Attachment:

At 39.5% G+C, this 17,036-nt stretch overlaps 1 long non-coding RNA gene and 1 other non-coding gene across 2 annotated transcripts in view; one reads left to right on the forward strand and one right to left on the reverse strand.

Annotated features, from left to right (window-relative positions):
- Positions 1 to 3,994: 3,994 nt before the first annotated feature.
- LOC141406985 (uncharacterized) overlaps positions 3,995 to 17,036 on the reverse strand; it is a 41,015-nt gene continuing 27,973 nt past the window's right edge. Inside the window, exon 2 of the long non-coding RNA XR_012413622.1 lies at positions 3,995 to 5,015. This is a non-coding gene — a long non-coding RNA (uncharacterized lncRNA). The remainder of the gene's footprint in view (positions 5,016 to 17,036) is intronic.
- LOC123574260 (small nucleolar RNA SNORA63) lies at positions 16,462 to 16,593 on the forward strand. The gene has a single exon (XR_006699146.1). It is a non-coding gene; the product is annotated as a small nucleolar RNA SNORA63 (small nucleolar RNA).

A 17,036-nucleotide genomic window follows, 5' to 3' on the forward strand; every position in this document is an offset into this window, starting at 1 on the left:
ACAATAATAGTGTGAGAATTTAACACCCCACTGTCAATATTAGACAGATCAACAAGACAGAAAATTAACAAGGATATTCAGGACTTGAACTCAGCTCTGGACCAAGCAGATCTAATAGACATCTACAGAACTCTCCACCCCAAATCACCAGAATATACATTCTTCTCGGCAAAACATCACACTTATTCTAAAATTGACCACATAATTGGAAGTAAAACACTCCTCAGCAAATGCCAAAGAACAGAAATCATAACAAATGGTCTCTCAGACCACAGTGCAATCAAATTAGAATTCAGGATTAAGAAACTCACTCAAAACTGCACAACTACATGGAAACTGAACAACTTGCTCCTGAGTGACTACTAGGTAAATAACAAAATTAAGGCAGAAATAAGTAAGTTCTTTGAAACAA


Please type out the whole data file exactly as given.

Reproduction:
At 39.5% G+C, this 17,036-nt stretch overlaps 1 long non-coding RNA gene and 1 other non-coding gene across 2 annotated transcripts in view; one reads left to right on the forward strand and one right to left on the reverse strand.

Annotated features, from left to right (window-relative positions):
- Positions 1 to 3,994: 3,994 nt before the first annotated feature.
- LOC141406985 (uncharacterized) overlaps positions 3,995 to 17,036 on the reverse strand; it is a 41,015-nt gene continuing 27,973 nt past the window's right edge. Inside the window, exon 2 of the long non-coding RNA XR_012413622.1 lies at positions 3,995 to 5,015. This is a non-coding gene — a long non-coding RNA (uncharacterized lncRNA). The remainder of the gene's footprint in view (positions 5,016 to 17,036) is intronic.
- LOC123574260 (small nucleolar RNA SNORA63) lies at positions 16,462 to 16,593 on the forward strand. The gene has a single exon (XR_006699146.1). It is a non-coding gene; the product is annotated as a small nucleolar RNA SNORA63 (small nucleolar RNA).

A 17,036-nucleotide genomic window follows, 5' to 3' on the forward strand; every position in this document is an offset into this window, starting at 1 on the left:
ACAATAATAGTGTGAGAATTTAACACCCCACTGTCAATATTAGACAGATCAACAAGACAGAAAATTAACAAGGATATTCAGGACTTGAACTCAGCTCTGGACCAAGCAGATCTAATAGACATCTACAGAACTCTCCACCCCAAATCACCAGAATATACATTCTTCTCGGCAAAACATCACACTTATTCTAAAATTGACCACATAATTGGAAGTAAAACACTCCTCAGCAAATGCCAAAGAACAGAAATCATAACAAATGGTCTCTCAGACCACAGTGCAATCAAATTAGAATTCAGGATTAAGAAACTCACTCAAAACTGCACAACTACATGGAAACTGAACAACTTGCTCCTGAGTGACTACTAGGTAAATAACAAAATTAAGGCAGAAATAAGTAAGTTCTTTGAAACAA